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Dyse v. Healthall Consulting LLC

United States District Court, D. Massachusetts

January 7, 2020

HEATHER DYSE, Individually and on behalf of all others similarly situated Plaintiff,
v.
HEALTHALL CONSULTING, Defendant.

          MEMORANDUM AND ORDER

          Honorable Patti B. Saris United States District Judge

         INTRODUCTION

         Plaintiff Heather Dyse brings this action against HealthAll Consulting, LLC under the Fair Labor Standards Act of 1938, 29 U.S.C. § 201, et seq. (“FLSA”) seeking payment of unpaid overtime wages. She alleges she was misclassified as an independent contractor. Dyse has moved to conditionally certify a nationwide collective action under the FLSA (Dkt. No. 28). After hearing, the Court ALLOWS IN PART Dyse's motion for conditional certification and issuance of a notice.

         PROCEDURAL HISTORY

         On April 12, 2019, Dyse filed a collective action complaint seeking payment of unpaid overtime wages. HealthAll moved to dismiss the complaint for failure to state a claim upon which relief can be granted under Federal Rule of Civil Procedure 12(b)(6), and Dyse opposed. In August 2019, Dyse moved for Conditional Certification. HealthAll opposed. Dyse further filed a motion for an emergency protective order requesting that HealthAll be prohibited from distributing a contract addendum to its consultants which required them to assure HealthAll that they were not and would not be a part of any lawsuit against HealthAll regarding the payment of overtime wages.

         The Court held a hearing on December 6, 2019 in which it denied HealthAll's motion to dismiss and granted Dyse's motion for an emergency protective order.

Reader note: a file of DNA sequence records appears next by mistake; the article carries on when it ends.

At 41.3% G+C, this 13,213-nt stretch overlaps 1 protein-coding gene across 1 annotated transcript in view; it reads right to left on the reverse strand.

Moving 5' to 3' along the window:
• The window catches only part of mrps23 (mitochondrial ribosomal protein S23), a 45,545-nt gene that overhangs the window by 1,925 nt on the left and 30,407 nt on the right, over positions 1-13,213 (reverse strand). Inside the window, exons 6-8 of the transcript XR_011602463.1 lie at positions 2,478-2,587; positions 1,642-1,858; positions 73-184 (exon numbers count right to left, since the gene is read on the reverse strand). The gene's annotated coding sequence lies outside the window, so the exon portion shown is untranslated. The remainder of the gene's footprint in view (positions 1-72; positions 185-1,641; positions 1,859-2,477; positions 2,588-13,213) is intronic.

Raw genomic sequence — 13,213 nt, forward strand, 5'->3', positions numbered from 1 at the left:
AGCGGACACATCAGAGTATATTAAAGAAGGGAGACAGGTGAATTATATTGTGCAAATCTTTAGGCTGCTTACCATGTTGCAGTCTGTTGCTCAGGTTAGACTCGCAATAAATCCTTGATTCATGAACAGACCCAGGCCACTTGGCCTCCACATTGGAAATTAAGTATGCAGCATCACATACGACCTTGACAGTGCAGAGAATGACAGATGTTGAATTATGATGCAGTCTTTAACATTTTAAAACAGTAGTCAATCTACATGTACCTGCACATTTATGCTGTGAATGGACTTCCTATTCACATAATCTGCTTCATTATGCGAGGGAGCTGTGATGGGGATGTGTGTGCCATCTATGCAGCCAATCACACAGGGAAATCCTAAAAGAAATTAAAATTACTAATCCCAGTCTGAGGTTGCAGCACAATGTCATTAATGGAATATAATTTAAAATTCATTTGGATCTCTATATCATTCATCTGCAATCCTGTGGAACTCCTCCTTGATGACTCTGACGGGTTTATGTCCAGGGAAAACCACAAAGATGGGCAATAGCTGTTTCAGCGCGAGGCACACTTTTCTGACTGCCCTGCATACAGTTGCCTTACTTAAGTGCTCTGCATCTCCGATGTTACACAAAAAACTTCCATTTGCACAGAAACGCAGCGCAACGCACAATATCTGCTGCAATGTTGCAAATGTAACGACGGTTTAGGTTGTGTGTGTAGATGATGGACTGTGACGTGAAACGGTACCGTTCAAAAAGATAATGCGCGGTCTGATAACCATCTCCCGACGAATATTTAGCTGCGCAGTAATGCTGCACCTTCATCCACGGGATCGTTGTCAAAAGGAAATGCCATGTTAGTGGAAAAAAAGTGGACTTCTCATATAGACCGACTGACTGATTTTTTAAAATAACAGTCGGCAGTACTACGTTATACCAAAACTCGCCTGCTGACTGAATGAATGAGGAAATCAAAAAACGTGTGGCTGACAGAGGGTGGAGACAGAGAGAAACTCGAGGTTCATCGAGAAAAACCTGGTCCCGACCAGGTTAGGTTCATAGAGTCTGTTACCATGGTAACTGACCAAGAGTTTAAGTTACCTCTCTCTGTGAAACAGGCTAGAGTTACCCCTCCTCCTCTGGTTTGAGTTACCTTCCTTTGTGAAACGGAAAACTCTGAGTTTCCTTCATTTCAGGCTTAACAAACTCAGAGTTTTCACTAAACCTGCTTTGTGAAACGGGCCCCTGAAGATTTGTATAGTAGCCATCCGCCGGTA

DISCUSSION

         I. Legal Standard

         There are three basic elements to an FLSA claim: (1) the plaintiffs were employed by the defendant; (2) the work involved interstate activity; and (3) the plaintiffs performed work for which they were under-compensated. Manning v. Bos. Med. Ctr. Corp., 725 F.3d 34, 43 (1st Cir. 2013). A claim for unpaid overtime wages must also “demonstrate that the plaintiffs were employed ‘for a workweek longer than forty hours' and that any hours worked in excess of forty per week were not compensated ‘at a rate not less than one and one-half times the regular rate.'” Id. (quoting 29 U.S.C. § 207(a)(1)).

         The FLSA allows employees to band together to enforce their rights by initiating or joining a collective action. See Cunha v. Avis Budget Car Rental, LLC, 221 F.Supp.3d 178, 181 (D. Mass. 2016); see also U.S.C. § 216(b). Unlike a class action under Federal Rule of Civil Procedure 23, collective actions under the FLSA “require similarly situated employees to affirmatively opt-in and be bound by any judgment.” Id. (quotation omitted). To facilitate this opt-in mechanism, courts have developed a certification process for plaintiffs seeking to bring FLSA collective actions. See Kane v. Gage Merch. Servs., Inc., 138 F.Supp.2d 212, 214 (D. Mass. 2001) (citing Hoffmann-La Roche Inc. v. Sperling, 493 U.S. 165, 169 (1989)). Although the First Circuit has not prescribed a specific certification procedure, “most courts-including most district courts in this circuit-follow a two-step approach....” Cunha, 221 F.Supp.3d at 182 (citing Trezvant v. Fidelity Emp'r Servs. Corp., 434 F.Supp.2d 40, 43 (D. Mass. 2006)).

         First, “the court makes an initial determination of whether the potential class should receive notice of the pending action.” Trezvant, 434 F.Supp.2d at 42. “[T]his determination is made using a fairly lenient standard, which typically results in conditional certification.” Id. at 43. The plaintiff must show only “that there is ‘some factual support'-as opposed to mere allegations-that the potential plaintiffs are similarly situated.” Cunha, 221 F.Supp.3d at 182 (quotation omitted).

         Second, “after discovery is complete, the court makes a final ‘similarly situated' determination.” Trezvant, 434 F.Supp.2d at 42. Pertinent factors at this stage include: (1) any disparate factual and employment settings-for example, whether plaintiffs were employed in the same corporate department, division, and location; (2) the various defenses available to the defendant which appear to be individual to each plaintiff; and (3) fairness and procedural considerations. Id. at 45 (citations omitted). This case is only at the first step.

         II. ...


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